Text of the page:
Up in the northern part of the country, Savute Elephant Camp is located in the rugged, semidesert Chobe National Park, dotted with acacia and baobab trees and dramatic landscapes, plus a cache of ancient bushman paintings. Along with elephants, which like to graze around the water hole in front of the camp, the region is home to a large pride of lions, rare wild dogs, roan antelope and—in season—migrating zebra. Colorful birds also flock around the camp’s central boma dining area, built entirely from local driftwood and looking out on the now-flowing Savute Channel. As of this year, two of the 12 suites will be able to connect to form a family tent, and second tents for kids eight to 18 are 50 percent off the regular rate. (Note that eight is the minimum age for all camps.)

A short bush flight south, Khwai River Lodge is in the Moremi Game Reserve, home to all Big Five animals and the first sanctuary in Africa to be established by a tribal community. Elephants, lions, antelopes and cheetah roam around the surrounding areas, while hippos laze the day away in the river right in front of the camp. Khwai is slightly bigger than its two Orient-Express sister camps, with 15 thatched tents done up by designer Graham Viney; the top Suite 1 has an outdoor shower and private plunge pool, and a connected family tent can be organized here, too. The camp also has a small gym and a one-room spa offering massages and facials using South Africa’s nourishing Africology product line. (Be sure to book a service in advance, as slots between the morning and dusk game drives fill up fast.) In addition to traditional Jeep safaris, Khwai offers guided walks through the delta, nighttime drives to hear the nocturnal wildlife sounds, and visits to a nearby San (bushmen) village—as well as private stargazing dinners in its “Bird Hide” tree house lounge.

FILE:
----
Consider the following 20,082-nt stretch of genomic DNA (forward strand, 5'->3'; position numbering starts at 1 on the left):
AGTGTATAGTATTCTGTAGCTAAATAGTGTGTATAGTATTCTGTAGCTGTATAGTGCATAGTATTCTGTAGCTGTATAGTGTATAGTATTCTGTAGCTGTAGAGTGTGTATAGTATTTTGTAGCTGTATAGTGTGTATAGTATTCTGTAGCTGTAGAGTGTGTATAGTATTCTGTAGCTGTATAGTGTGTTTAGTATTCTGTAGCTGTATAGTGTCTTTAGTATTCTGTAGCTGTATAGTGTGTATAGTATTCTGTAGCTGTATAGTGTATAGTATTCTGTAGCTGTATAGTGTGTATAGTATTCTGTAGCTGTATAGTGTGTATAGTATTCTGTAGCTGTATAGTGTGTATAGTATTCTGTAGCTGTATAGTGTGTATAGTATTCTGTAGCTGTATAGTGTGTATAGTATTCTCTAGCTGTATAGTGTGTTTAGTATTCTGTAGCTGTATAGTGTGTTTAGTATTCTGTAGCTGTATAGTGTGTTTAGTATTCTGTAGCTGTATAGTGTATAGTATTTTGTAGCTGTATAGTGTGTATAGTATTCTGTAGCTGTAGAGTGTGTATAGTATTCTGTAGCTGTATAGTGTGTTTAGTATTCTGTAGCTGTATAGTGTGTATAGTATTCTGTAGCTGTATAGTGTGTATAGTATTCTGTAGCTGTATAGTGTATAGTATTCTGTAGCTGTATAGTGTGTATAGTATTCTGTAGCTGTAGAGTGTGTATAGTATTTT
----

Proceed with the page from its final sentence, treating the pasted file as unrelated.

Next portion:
A lush network of waterways and wetlands surround Eagle Island Camp, on Xaxaba Island in the Okavango Delta, overlooking a hippo- and crocodile-filled lagoon. Because of its unique position, the camp forgoes Jeep excursion rides in favor of game drives on foot, via covered dugout canoes, and—included for all guests—in doorless helicopters. During the latter, guests enjoy an unforgettable 30-minute glide over the green delta, watching the herds of elephants, giraffe and zebra roam below; upon touchdown, a speedboat will appear bearing snacks and celebratory glasses of bubbly. Visits to a nearby fishing village to peruse local handicrafts can also be arranged. Like Khwai, Eagle Island has one top suite, with a heated plunge pool and delta view, open-air double shower and oversized Victorian copper bathtub. Don’t miss a sundowner at the waterside Fish Eagle Bar, one of the best places to forget the outside world.